The growing popularity of cremation is reflected in the place where it began | Local News


December 6, 1876, was a Saturday, and as the day began in Washington, Americans still didn’t know who was the winner of the previous month’s presidential election. A commission established by Congress ultimately ruled in favor of popular vote loser Rutherford B. Hayes in the New Year. Weeks before, Boss Tweed had been taken to court for the rampant corruption he oversaw in New York, and the day before as many as 300 people had been killed in a fire at the Brooklyn Theater.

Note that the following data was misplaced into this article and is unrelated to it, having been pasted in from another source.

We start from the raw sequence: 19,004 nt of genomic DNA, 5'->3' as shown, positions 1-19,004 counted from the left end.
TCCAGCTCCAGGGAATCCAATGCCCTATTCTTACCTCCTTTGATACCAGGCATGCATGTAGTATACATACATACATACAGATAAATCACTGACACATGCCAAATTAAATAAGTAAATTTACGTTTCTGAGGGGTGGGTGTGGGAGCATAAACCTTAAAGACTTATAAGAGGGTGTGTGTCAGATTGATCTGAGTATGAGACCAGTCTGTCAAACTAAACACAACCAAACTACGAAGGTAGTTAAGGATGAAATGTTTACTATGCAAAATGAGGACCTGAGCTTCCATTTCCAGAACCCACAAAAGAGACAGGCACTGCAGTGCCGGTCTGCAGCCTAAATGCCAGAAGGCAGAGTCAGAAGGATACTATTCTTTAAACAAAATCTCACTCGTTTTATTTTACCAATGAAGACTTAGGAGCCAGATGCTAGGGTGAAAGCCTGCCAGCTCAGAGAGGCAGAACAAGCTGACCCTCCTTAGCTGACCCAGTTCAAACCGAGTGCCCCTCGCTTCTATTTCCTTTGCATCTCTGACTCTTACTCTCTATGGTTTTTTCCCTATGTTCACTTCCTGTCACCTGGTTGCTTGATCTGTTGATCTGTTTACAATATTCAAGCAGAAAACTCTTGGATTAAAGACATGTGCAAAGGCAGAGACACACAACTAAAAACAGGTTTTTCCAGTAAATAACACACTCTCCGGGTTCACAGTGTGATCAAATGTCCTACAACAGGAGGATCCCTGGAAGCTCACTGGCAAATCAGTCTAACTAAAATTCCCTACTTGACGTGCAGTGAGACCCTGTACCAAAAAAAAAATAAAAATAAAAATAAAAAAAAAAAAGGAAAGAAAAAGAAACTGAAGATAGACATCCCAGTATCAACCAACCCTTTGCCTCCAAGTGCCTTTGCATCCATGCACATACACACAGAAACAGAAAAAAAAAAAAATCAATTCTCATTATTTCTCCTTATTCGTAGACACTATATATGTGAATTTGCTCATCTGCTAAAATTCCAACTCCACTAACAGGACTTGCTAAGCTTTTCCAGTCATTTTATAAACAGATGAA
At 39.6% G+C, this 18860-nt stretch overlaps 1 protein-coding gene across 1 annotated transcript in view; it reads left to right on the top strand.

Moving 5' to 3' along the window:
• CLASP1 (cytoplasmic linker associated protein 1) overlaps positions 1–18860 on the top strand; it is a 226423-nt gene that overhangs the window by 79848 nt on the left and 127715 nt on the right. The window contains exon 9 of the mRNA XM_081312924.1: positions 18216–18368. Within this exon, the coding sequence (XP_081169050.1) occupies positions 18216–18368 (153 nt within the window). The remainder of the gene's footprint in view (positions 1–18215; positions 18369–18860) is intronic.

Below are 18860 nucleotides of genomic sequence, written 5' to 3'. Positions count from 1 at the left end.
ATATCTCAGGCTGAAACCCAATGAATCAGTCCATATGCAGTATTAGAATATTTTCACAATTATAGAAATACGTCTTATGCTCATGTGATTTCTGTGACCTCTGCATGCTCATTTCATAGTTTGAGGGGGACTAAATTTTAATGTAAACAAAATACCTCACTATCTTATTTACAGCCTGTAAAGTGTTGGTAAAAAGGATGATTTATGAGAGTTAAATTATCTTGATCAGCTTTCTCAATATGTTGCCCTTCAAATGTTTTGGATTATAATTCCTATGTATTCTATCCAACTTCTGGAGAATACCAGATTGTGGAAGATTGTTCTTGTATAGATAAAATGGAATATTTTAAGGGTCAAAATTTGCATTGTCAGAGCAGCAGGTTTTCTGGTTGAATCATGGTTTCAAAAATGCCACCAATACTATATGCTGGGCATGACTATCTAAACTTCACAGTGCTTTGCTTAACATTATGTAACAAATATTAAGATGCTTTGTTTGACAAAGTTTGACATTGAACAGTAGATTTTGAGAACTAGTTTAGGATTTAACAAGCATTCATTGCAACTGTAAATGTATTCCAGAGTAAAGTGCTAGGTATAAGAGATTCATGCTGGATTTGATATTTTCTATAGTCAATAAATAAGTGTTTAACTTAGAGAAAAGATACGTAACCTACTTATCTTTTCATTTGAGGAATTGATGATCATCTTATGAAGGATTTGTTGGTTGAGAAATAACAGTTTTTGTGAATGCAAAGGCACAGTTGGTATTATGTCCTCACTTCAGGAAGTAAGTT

In the year 1876, Alexander Graham Bell received a patent for the telephone, and Thomas Edison received a patent for a copying machine called a mimeograph. That Saturday morning, however, D.C. residents and scores of visitors from afar climbed what was then called Gallows Hill to witness a spectacle that had been denounced as ungodly and repugnant.


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